Cameras from various HPWREN related sites
Disclaimer and descriptions


The camera/sensor pages show images from equipment that are part of various research projects, and is not a guaranteed operational service, and may produce incorrect data. If you use the data for anything serious, at least check the time stamps (but don't even trust those!).

Not all cameras and/or sensors are HPWREN owned, and may belong to an HPWREN collaborator.

It is inappropriate use of materials found on this web site, including images, videos and other products, if HPWREN is not credited and/or watermark-like imprints (such as text on images or videos) are removed, if only as recognition helps with continued support for the cameras and other sensors.


The individual camera pages typically show the current and differential images, and should automatically reload approximately every minute with updated images. Differential images are built by creating pixel-by-pixel differences between the previous and the new image, which is useful as a noise suppressor to only show what parts of an image has changed. In addition a page may show references to motion detect images, as automatically collected by a camera, and real-time generated animations of the individual images.

NOTE: The cameras page is accessed by many and hence consumes significant bandwidth and processor resources. Excessive access (e.g., large versions at more than the image update frequency) may result in exclusion.

Frequently asked questions

-- "How often are the images updated?"

Most, but not necessarily all, usually update every two minutes by two data servers, 60-second interleaved to create minute by minute images. The a2/a3 and a4/a5 in the upper left corner text refer to the specific server that collected the image.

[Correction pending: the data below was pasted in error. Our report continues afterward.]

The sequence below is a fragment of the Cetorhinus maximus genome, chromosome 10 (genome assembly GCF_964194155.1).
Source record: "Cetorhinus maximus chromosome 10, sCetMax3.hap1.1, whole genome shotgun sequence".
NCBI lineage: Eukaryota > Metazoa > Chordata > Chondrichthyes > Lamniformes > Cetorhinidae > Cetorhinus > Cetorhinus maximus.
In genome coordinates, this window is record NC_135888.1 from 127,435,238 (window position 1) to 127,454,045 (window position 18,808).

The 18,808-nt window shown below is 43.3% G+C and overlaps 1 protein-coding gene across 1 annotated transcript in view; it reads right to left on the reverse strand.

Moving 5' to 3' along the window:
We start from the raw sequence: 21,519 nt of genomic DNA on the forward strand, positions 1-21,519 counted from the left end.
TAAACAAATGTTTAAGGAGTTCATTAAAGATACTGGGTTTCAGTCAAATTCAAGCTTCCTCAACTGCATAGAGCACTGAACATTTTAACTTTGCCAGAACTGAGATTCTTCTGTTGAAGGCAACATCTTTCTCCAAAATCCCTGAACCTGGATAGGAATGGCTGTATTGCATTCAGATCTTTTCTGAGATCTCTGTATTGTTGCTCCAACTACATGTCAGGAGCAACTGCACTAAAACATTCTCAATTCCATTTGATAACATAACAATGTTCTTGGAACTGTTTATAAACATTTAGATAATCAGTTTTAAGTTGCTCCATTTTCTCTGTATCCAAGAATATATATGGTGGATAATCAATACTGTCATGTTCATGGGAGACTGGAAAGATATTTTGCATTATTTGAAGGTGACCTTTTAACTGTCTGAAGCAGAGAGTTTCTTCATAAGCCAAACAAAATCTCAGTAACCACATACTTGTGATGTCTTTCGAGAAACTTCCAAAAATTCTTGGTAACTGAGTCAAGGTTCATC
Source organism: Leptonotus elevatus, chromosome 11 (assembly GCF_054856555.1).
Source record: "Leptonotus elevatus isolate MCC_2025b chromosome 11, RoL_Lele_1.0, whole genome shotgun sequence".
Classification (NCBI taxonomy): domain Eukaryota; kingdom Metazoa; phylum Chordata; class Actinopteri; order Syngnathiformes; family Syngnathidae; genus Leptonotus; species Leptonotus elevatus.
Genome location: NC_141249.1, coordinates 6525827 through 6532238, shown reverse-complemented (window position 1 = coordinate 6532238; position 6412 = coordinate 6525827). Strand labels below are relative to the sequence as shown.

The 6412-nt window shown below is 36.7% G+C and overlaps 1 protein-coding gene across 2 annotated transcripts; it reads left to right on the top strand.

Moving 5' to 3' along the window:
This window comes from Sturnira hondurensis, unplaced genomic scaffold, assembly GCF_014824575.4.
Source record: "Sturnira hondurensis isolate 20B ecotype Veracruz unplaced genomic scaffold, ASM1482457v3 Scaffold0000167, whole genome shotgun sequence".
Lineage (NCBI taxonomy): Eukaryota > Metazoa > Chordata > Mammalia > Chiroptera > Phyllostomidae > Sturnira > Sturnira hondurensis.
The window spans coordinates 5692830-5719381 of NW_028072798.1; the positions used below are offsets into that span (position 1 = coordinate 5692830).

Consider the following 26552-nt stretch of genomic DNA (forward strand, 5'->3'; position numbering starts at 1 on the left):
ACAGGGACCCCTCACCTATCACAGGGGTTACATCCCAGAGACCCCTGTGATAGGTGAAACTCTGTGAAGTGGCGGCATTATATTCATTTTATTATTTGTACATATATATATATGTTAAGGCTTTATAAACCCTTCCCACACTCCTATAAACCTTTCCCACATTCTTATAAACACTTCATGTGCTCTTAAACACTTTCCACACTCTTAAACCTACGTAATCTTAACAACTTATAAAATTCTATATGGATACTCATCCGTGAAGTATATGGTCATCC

-- "Are the yellow-text time stamps accurate?

The yellow-text time stamps in the upper left of the images is added by a centralized data server, and they reflect the actual time of when the server requests an image from a camera. The server should have very quite accurate time stamps, due to its time synchronisation via NTP with other time-accurate systems.

-- "When are the time-lapse animations generated?"

Typically after the end of the three-hour period at 00:00, 03:00, 06:00, 09:00, 12:00, 15:00, 18:00 and 21:00.

-- "How are the animations created?"

The animations are automatically created every three hours from the full sized images using ffmpeg. As of November 2017 it uses:

$cmd="/bin/ffmpeg -framerate 4 -pattern_type glob -i \"$dirname/$CAMERA/large/$dstamp/$APTAG/*.jpg\" -vcodec libx264 -pix_fmt yuv420p -crf 21 -threads 0 -metadata title=$dstamp-$APTAG-$CAMERA -y $dirname/$CAMERA/temp.mp4";

-- "What is the black dot that appears in the middle of the sun?"

Photon overload on the CMOS imager chip.

-- "How are the differential images created for the motion-detect series?"

pnmarith -diff image-new image-old

-- "What do the camera error images mean"

This means we cannot get images from the camera, typically the camera is unreachable, and possibly broken.

This is an error generated by the camera. The camera is reachable, but does not create images, and something in the camera is not right.

-- "Some of the ptz cameras are labeled "'place name' south", but the image does not appear to be a view to the south. Why is that?"

A 'ptz' camera is not designed to point in a single direction, but rather can "pan, tilt, and zoom" to show different areas of interest. A camera with a label of "south" indicates that it is mounted on the south side of the tower. Nominally, the camera will be pointed in the direction that corresponds to its label, but when there is an event of interest, such as a wildfire, you may see the 'south' camera pointed in an alternate direction. Some cameras are also set up in a patrol mode, where they take images pointed in a different direction during a defined interval. Some sites have co-located fixed and ptz cameras.

For cameras that are setup in a fixed position, see /cameras rather than /cameras/ptz.html

You should be able to read the current direction of a ptz camera by looking at the status line at the bottom of the image where the orientation is reported as the x offset in degrees. An x value of 0 indicates the camera is pointed north. If you see a negative value, that would be the direction measured counterclockwise from north, i.e. -90 degrees would be due west. A positive value is the direction measures clockwise from north, i.e. +90 would indicate the camera is pointed due east. The z value indicates if the camera is zoomed in, if you see a number larger than 1.